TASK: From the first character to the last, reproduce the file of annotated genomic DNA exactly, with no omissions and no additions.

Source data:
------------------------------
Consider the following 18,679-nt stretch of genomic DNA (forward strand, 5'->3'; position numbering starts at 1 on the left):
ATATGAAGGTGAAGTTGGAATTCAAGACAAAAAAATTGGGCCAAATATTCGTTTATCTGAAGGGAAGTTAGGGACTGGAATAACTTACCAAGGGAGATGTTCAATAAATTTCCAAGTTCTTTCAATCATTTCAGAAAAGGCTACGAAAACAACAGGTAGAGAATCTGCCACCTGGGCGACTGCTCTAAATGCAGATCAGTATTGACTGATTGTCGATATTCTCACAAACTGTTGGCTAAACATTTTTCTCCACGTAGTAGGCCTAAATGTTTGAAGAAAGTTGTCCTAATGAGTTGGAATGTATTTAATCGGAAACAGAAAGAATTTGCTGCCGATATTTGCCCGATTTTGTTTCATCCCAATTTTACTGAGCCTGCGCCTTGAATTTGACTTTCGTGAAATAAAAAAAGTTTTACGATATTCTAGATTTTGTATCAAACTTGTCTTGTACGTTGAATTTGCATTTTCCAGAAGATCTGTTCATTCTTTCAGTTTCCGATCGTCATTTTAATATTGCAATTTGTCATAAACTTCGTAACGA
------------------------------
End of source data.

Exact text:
Consider the following 18,679-nt stretch of genomic DNA (forward strand, 5'->3'; position numbering starts at 1 on the left):
ATATGAAGGTGAAGTTGGAATTCAAGACAAAAAAATTGGGCCAAATATTCGTTTATCTGAAGGGAAGTTAGGGACTGGAATAACTTACCAAGGGAGATGTTCAATAAATTTCCAAGTTCTTTCAATCATTTCAGAAAAGGCTACGAAAACAACAGGTAGAGAATCTGCCACCTGGGCGACTGCTCTAAATGCAGATCAGTATTGACTGATTGTCGATATTCTCACAAACTGTTGGCTAAACATTTTTCTCCACGTAGTAGGCCTAAATGTTTGAAGAAAGTTGTCCTAATGAGTTGGAATGTATTTAATCGGAAACAGAAAGAATTTGCTGCCGATATTTGCCCGATTTTGTTTCATCCCAATTTTACTGAGCCTGCGCCTTGAATTTGACTTTCGTGAAATAAAAAAAGTTTTACGATATTCTAGATTTTGTATCAAACTTGTCTTGTACGTTGAATTTGCATTTTCCAGAAGATCTGTTCATTCTTTCAGTTTCCGATCGTCATTTTAATATTGCAATTTGTCATAAACTTCGTAACGA